Mmm. Mt. Sun beer.

3 Comments »

  1. Aaron said,

    November 1, 2006 at 22:39

    In Pattaya, you can buy a bottle of beer for just over $1 during happy hour and watch women(or ladyboys if that’s your bag) dance naked all night.

    Which relates to this post in two ways:

    1) the internet will never replace watching a woman pull a string of flowers out of her vagina live

    2) Not even watching women pulling strings of flowers from their vaginas can make a bottle of Heineken in any way resemble the taste of a Java Porter on nitro.

    I miss the Mountain Sun…I can’t say the same about Pattaya

  2. bitterpartyofone said,

    November 2, 2006 at 1:34

    ah the good times. the dot.com parties on sunny rooftops in the mission, being options rich, huge bonuses. it was all so fun. then came the halloween costume underwater options man – he wore a wetsuit and a snorkel. it was so funny, until it wasn’t anymore. the clients stopped calling, the layoffs started, the company was sold, my job became decommissioning empty buildings. friends were unemployed for years. so very bleak.

    now there’s google. friends work there and tell me that food is free, ski trips are plentiful, hugely discounted priuses arrive everyday. the pod boom box was replaced by an $8,000 juke box. yup, it’ll last. that money will never run out. keep the dream alive. buy high and sell higher. hope you hit it just right.

  3. dan clegg said,

    November 4, 2006 at 3:17

    I remember well the days of Pets.com and all the others. I spent $1000 on Inktomi stock and sold it for $6,000 a few months later. (Don’t be envious, I lost it all afterwards.) But I don’t think Google is one of them. I was skeptical of Google’s worth when it first went public. It was about $100, and I thought it was too expensive. But I later bought a few shares. Some thought I was crazy–I think I partly thought I was crazy–because I paid $290 per share. But I became convinced that Google was indeed building value.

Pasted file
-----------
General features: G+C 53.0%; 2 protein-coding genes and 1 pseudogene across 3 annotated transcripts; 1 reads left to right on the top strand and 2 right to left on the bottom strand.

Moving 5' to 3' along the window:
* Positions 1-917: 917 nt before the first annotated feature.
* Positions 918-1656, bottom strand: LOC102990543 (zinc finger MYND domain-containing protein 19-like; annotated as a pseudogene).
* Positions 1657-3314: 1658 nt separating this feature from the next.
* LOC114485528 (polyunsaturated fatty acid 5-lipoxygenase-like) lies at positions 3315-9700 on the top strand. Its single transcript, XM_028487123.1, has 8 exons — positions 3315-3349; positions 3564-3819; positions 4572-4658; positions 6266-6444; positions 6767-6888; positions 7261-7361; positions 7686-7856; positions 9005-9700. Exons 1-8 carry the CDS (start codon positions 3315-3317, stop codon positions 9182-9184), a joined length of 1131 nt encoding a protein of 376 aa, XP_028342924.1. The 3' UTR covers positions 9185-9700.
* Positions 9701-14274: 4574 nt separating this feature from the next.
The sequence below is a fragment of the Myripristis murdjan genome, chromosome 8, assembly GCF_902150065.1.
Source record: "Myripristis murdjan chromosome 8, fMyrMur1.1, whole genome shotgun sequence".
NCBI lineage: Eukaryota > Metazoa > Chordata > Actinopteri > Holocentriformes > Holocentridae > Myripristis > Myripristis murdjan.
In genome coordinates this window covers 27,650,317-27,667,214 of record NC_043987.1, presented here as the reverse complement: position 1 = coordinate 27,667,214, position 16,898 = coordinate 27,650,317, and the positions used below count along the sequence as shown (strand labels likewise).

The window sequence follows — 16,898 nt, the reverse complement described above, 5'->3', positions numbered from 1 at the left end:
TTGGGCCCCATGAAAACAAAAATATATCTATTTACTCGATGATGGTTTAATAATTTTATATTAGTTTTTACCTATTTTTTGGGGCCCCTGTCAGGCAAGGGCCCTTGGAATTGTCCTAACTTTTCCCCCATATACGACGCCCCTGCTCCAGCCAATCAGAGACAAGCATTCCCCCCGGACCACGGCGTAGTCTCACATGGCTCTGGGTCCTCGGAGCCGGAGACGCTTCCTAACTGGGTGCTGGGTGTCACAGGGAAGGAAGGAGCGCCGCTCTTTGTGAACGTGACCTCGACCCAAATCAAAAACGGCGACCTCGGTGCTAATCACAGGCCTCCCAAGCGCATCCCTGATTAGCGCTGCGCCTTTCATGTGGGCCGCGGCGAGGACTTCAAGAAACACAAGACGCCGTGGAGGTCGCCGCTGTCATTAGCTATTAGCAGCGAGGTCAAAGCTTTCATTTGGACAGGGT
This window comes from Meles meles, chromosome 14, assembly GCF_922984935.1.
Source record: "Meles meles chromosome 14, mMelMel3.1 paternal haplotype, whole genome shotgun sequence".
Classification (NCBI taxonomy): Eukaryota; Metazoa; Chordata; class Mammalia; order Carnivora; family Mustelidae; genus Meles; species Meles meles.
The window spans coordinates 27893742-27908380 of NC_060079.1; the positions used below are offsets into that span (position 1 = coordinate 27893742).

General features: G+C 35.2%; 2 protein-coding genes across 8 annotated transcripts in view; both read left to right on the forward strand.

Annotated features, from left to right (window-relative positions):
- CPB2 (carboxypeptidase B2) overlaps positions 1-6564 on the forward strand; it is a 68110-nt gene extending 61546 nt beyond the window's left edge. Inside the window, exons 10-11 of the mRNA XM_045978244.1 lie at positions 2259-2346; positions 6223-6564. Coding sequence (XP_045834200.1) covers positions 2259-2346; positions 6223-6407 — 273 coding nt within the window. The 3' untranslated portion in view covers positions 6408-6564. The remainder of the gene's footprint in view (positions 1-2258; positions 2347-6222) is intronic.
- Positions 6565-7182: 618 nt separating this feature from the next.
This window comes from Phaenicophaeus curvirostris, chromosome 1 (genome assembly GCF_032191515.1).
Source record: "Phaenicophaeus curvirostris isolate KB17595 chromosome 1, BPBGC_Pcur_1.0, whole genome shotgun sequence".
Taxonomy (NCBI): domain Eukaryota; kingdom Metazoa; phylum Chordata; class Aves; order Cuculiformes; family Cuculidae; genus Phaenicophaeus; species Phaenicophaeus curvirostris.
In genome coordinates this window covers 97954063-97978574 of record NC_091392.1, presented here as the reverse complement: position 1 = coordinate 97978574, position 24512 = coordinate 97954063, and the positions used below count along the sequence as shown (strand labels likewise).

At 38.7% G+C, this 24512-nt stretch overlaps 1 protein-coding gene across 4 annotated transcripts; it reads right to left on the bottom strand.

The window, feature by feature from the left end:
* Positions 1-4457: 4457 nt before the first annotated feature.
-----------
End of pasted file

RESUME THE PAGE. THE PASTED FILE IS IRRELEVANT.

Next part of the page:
At first Google came across as another search engine, albeit a better one. Still, we all thought the search engine war was over. We had Yahoo and peers, who would enter the search engine market? But Google was smart about it, and they had bigger plans in the works. Check out some of Cringely’s past columns for hints at some of the things they are setting in motion.

    Still, Google’s valuation is huge. However, unlike the previous dot coms, Google is making money. Lots of it. They continue to be the ones who innovate and force the others to copy them. They are (arguably) attracting the best talent.

    I tend to err on the cautious side with money, so I will probably sell my shares soon, but I won’t be surprised at all if it continues an overall climb for quite a while to come.